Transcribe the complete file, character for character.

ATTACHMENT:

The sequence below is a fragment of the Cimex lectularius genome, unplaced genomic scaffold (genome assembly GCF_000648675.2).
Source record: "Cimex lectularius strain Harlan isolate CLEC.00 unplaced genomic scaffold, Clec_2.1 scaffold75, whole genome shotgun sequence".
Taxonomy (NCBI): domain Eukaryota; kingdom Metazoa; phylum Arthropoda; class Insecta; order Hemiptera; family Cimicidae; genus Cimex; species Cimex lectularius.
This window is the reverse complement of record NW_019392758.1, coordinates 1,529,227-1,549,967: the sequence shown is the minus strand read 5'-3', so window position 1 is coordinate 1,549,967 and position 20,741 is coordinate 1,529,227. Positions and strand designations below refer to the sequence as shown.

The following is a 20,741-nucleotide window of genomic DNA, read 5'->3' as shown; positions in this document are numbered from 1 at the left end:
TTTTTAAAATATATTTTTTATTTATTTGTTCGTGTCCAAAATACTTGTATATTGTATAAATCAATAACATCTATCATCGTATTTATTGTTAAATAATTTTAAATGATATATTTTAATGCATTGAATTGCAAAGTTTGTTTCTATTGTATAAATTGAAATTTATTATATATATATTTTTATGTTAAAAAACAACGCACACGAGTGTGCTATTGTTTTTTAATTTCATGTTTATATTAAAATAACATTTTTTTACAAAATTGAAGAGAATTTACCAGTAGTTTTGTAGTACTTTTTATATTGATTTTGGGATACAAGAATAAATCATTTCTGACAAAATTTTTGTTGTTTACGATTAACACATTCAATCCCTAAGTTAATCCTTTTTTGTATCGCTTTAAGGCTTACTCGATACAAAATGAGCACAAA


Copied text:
The sequence below is a fragment of the Cimex lectularius genome, unplaced genomic scaffold (genome assembly GCF_000648675.2).
Source record: "Cimex lectularius strain Harlan isolate CLEC.00 unplaced genomic scaffold, Clec_2.1 scaffold75, whole genome shotgun sequence".
Taxonomy (NCBI): domain Eukaryota; kingdom Metazoa; phylum Arthropoda; class Insecta; order Hemiptera; family Cimicidae; genus Cimex; species Cimex lectularius.
This window is the reverse complement of record NW_019392758.1, coordinates 1,529,227-1,549,967: the sequence shown is the minus strand read 5'-3', so window position 1 is coordinate 1,549,967 and position 20,741 is coordinate 1,529,227. Positions and strand designations below refer to the sequence as shown.

The following is a 20,741-nucleotide window of genomic DNA, read 5'->3' as shown; positions in this document are numbered from 1 at the left end:
TTTTTAAAATATATTTTTTATTTATTTGTTCGTGTCCAAAATACTTGTATATTGTATAAATCAATAACATCTATCATCGTATTTATTGTTAAATAATTTTAAATGATATATTTTAATGCATTGAATTGCAAAGTTTGTTTCTATTGTATAAATTGAAATTTATTATATATATATTTTTATGTTAAAAAACAACGCACACGAGTGTGCTATTGTTTTTTAATTTCATGTTTATATTAAAATAACATTTTTTTACAAAATTGAAGAGAATTTACCAGTAGTTTTGTAGTACTTTTTATATTGATTTTGGGATACAAGAATAAATCATTTCTGACAAAATTTTTGTTGTTTACGATTAACACATTCAATCCCTAAGTTAATCCTTTTTTGTATCGCTTTAAGGCTTACTCGATACAAAATGAGCACAAA